Geneva Accord maps out new road to peace

Calmy-Rey wants Switzerland to participate in the Middle East peace process

A Swiss-backed peace plan for the Middle East is to be signed in Geneva on December 1, amid opposition from the Israeli government.

This content was published on November 24, 2003 - 20:59

The Swiss foreign minister, Micheline Calmy-Rey, told swissinfo the accord was not a substitute for the “road map” but could provide a new impetus for peace.

The “Geneva Accord” was signed by a former Israeli cabinet minister, Yossi Beilin, and his Palestinian counterpart, Yasser Abed Rabbo, in Jordan on October 12, following two years of secret negotiations.

The signing ceremony in Geneva on December 1 will be a symbolic event, and comes after a campaign to promote the accord among Israelis and Palestinians.

The Israeli government is firmly opposed to the plan - the prime minister, Ariel Sharon, insists that the United States-backed “road map” is the only route to peace in the Middle East.

The accord covers many divisive issues between Israelis and Palestinians: Jerusalem, a Palestinian state, the right of return for Palestinian refugees and Jewish settlements.

swissinfo: How did this process start, and what was the motivation for Switzerland’s involvement?

Micheline Calmy-Rey: Switzerland got involved at the request of the groups concerned. We support political dialogue between personalities from civil society, both Israeli and Palestinian. And this is part of Switzerland’s commitment to peace promotion measures. We are pursuing such measures in many other countries in the world and it’s not the only country where we are going to promote peace.

swissinfo: Switzerland has been involved right from the start then in a supporting role?

M.C-R.: Yes, but Switzerland did not have any influence on the substance [of the accord]. The Swiss support was logistical and financial… because we support political dialogue, and we did not provide mediation. We didn’t make compromises - the compromises were made by the parties themselves.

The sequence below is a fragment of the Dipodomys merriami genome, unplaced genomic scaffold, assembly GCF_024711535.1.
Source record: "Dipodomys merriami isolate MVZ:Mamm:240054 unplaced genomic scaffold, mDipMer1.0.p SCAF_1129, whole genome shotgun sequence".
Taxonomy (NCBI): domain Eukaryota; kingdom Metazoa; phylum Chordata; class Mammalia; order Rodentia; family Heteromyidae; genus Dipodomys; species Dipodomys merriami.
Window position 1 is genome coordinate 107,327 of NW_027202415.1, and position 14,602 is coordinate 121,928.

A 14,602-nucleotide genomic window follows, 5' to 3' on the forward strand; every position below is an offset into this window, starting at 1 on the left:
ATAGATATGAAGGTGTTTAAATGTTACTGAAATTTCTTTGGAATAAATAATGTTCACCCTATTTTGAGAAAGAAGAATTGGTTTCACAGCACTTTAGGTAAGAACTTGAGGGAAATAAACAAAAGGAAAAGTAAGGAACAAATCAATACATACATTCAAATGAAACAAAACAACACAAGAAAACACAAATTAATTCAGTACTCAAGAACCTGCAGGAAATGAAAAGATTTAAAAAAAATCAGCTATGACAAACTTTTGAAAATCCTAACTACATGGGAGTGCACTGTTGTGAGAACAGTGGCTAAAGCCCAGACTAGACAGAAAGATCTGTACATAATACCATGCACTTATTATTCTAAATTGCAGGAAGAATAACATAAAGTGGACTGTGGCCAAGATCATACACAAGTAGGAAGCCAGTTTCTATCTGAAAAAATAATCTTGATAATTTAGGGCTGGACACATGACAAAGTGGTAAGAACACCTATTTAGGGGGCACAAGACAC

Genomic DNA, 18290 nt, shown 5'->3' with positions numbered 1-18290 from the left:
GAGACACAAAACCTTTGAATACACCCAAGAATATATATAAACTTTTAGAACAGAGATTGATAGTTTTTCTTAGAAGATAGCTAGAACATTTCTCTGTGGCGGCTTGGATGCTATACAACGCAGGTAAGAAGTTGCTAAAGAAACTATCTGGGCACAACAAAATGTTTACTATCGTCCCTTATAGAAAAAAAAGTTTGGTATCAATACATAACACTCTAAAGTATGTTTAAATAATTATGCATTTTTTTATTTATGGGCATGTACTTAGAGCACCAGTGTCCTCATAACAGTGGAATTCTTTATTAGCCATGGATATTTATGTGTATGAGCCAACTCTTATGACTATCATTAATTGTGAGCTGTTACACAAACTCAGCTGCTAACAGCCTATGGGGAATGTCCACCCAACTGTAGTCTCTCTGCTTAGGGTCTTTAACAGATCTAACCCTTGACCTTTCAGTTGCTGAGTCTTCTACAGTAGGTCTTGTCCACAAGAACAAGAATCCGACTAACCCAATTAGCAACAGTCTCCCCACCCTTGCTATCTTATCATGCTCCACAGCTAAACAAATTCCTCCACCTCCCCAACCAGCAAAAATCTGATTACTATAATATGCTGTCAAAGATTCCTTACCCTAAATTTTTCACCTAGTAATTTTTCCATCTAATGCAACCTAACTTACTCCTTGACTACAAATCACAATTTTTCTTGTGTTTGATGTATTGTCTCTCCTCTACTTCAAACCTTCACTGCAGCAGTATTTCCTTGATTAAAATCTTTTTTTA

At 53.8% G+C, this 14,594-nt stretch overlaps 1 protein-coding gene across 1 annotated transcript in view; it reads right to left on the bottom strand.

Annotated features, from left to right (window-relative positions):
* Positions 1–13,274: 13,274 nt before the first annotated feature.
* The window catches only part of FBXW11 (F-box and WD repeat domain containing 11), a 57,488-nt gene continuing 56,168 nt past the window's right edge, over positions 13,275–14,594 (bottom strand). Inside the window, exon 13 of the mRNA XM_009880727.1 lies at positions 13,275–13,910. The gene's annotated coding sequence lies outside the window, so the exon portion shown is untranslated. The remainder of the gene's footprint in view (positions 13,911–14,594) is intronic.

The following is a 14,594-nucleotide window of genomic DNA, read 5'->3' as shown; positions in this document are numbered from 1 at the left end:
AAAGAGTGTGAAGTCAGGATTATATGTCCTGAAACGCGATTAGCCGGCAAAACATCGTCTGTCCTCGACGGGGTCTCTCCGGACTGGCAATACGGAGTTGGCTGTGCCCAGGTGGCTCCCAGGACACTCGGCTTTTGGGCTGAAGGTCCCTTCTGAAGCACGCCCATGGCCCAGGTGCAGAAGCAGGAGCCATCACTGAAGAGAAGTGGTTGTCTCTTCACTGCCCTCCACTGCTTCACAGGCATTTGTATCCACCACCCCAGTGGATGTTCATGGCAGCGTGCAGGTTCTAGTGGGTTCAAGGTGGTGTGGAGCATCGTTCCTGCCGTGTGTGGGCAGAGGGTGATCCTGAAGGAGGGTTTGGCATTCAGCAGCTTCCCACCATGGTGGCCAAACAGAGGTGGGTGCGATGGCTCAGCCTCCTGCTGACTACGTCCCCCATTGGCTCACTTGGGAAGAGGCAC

swissinfo: How exactly did the facilitator’s role work, what services did Switzerland provide?

M.C-R.: Financial and logistical support - we made this political dialogue possible. And you know this commitment to peace promotion [is something] we are doing in other countries too. Sometimes this takes the form of facilitation, as in the Geneva Accord, but sometimes other means are used. For example, good offices or provision of expert services, or… well, there’s a whole list of those sorts of actions.

swissinfo: You've been very open about peace promotion on many occasions. Do you see this as a fundamental part of Swiss foreign policy, particularly bearing in mind that Switzerland is a neutral country?

M.C-R.: Switzerland’s commitment to peace promotion is an important part of our foreign policy. Because of that the groups concerned came and asked for Switzerland’s support - because we are not involved in strategic discussions in the country, because we are neutral, because our support is not provocative, if I can put it like that.

swissinfo: Do you feel Swiss neutrality is an important factor - an advantage that Switzerland has?